The most relevant segments in positive training sequences, carrying the classification pattern, are found in the iterative procedure that selects those which are most distant from the averaged pattern of negative segments, as well as closest to the segments selected from other positive sequences. The distance, w, between positive and negative segments is represented by a sum of elements of array MatrixYES divided by MatrixNo. The procedure, resulting with the choice of optimal segments in the set of positive training fragments, gives the maximum distance value, w d , which is used in the classification procedure as a threshold value.
In the classification of test sequences, a distance w l is defined, which is an a’priori assumed ratio of w d (between 0 and 1), providing a threshold value used in the classification test of sequences. Detailed training algorithm of the method is presented in Figure 2. In the classification of the test set (or a set of unclassified sequences), the greatest actual distance ratio, w s , between MatrixYES of the tested sequence and MatrixNO is calculated. If w s assumes a value greater than a selected value of w l then the window is classified as positive (Figure 2).
where TP, FP, FN and TN represent the numbers of true positives, false positives, false negatives and true negatives, respectively.
Our classification method was first trained and validated on 3 experimental datasets of short peptide fragments, specifying their amyloid or β-aggregation propensities: AmylHex  with 6-residue sequences including 67 positive and 91 negative, Waltz  with 6-residue sequences including 49 positive and 71 negative, Tango (TG, tested for aggregation)  with a variable (4-43) residue fragments including 71 positive and 172 negative instances, downloaded from FoldAmyloid database . The choice of experimental datasets is very limited since very few data are available, and our choice included all of them. Unfortunately, all these datasets are biased, which can influence the results of machine learning.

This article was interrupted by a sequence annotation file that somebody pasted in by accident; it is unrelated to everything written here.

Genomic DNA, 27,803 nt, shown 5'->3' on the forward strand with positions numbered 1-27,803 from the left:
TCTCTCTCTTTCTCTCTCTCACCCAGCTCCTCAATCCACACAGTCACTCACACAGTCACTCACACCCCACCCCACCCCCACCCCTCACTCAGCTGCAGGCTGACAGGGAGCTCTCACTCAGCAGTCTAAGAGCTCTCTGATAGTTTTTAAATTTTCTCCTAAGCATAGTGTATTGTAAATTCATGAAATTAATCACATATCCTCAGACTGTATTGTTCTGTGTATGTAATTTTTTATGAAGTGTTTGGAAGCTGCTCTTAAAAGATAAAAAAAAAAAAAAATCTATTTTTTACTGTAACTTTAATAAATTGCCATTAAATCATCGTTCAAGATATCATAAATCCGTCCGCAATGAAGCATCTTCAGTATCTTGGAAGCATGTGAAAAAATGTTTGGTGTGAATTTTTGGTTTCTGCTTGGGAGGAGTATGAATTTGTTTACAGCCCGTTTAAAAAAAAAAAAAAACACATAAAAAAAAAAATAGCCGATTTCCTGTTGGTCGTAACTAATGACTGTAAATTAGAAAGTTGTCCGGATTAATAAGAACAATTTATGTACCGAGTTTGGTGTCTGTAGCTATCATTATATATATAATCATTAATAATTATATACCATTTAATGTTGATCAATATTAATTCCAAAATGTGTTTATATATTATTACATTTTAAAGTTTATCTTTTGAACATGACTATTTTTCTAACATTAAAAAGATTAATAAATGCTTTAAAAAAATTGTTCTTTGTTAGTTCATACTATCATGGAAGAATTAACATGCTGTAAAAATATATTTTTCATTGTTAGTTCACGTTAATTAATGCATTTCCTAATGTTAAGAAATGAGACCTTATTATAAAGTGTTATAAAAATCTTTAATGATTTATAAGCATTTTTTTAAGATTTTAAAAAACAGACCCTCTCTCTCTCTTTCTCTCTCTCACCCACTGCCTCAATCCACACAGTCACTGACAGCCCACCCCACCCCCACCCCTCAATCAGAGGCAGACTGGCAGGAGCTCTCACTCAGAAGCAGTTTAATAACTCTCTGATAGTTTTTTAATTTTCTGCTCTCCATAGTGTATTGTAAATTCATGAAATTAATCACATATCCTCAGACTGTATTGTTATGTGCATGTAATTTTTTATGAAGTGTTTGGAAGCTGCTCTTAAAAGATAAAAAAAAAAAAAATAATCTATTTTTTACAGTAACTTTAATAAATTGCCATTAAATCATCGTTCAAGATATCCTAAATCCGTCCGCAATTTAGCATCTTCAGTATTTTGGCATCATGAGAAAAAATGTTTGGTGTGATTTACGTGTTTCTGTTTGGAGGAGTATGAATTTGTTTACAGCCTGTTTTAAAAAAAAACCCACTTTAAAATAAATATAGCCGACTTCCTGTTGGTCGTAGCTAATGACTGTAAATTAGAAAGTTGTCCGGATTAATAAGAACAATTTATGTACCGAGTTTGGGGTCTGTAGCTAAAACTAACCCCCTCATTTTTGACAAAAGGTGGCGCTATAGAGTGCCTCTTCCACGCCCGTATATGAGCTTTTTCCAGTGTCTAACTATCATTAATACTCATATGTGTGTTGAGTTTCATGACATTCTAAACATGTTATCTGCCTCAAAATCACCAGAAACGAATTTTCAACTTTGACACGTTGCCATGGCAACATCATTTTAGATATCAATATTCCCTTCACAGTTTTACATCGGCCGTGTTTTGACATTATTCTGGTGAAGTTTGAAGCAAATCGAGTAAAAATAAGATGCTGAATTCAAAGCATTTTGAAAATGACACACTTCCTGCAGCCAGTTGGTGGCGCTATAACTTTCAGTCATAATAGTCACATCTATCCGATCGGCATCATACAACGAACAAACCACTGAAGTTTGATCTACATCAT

To compare the performance of our classification method with classical machine learning methods, we used another dataset of 4481 hexapeptides, which was computationally obtained with the 3D profile method . The 3D profile method was originally proposed in  and applied in ZipperDB to generate the database of amyloidogenic hexapeptides. This computational dataset was generated with a faster version of the 3D profile algorithm . It is not as biased as the experimental datasets and it was previously used in tests with a number of classical machine learning methods .
Then, our classification method, trained with 5-residue sliding window on the set of short peptides from Waltz dataset , was tested on 4 full length amyloidogenic proteins: amyloid-β and tau (Alzheimer’s disease), α-synuclein (Parkinson’s disease), amylin (type 2 diabetes), and prion protein sup-35 (Creutzfeldt-Jakob’s disease). The Waltz dataset was selected for the training since it did not contain fragments of the tested proteins. In these proteins, the method indicated amyloidogenic regions, classified with various values of the classification threshold w l , which were compared with experimentally validated data.
Finally, we merged all the experimental datasets. The full dataset included all experimentally tested peptides from different groups, whose length did not exceed 10 aminoacids, and involved also fragments from prion sup35. The full dataset consisted of 436 (146 positive and 290 negative) fragments (see Additional file 1). This dataset was first used in 4-fold cross-validation of our method, and then to train our web service FISH Amyloid, which is now freely available for classification.
Results and discussion